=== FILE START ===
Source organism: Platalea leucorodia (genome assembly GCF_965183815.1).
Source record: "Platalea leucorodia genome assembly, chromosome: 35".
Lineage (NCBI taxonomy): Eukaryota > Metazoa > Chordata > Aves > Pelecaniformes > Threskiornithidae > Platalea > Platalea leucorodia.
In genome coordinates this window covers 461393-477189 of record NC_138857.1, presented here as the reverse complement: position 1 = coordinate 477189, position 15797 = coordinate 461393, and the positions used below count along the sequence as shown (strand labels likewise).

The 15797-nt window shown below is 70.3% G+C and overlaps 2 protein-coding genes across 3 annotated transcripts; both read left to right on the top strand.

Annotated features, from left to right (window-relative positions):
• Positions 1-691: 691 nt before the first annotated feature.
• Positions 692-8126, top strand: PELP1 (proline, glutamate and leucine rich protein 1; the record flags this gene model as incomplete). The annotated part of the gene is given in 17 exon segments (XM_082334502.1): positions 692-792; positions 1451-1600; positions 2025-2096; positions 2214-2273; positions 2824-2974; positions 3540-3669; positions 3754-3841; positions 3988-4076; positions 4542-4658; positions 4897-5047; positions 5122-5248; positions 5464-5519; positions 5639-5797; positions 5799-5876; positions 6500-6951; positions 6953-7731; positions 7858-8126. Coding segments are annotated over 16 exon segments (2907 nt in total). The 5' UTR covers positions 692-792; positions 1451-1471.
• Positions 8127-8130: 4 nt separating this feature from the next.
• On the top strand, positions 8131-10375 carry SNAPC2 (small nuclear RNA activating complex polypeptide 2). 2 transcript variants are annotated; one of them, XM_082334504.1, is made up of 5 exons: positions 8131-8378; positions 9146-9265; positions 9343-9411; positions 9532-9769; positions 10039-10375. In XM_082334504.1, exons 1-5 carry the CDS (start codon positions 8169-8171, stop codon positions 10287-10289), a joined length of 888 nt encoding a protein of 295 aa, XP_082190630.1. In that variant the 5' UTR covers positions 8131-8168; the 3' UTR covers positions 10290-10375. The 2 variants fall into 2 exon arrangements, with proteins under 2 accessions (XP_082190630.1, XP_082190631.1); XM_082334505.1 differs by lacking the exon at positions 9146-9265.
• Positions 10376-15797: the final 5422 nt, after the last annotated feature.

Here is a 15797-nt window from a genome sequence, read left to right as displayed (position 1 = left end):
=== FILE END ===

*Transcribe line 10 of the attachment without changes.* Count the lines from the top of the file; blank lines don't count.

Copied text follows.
• On the top strand, positions 8131-10375 carry SNAPC2 (small nuclear RNA activating complex polypeptide 2). 2 transcript variants are annotated; one of them, XM_082334504.1, is made up of 5 exons: positions 8131-8378; positions 9146-9265; positions 9343-9411; positions 9532-9769; positions 10039-10375. In XM_082334504.1, exons 1-5 carry the CDS (start codon positions 8169-8171, stop codon positions 10287-10289), a joined length of 888 nt encoding a protein of 295 aa, XP_082190630.1. In that variant the 5' UTR covers positions 8131-8168; the 3' UTR covers positions 10290-10375. The 2 variants fall into 2 exon arrangements, with proteins under 2 accessions (XP_082190630.1, XP_082190631.1); XM_082334505.1 differs by lacking the exon at positions 9146-9265.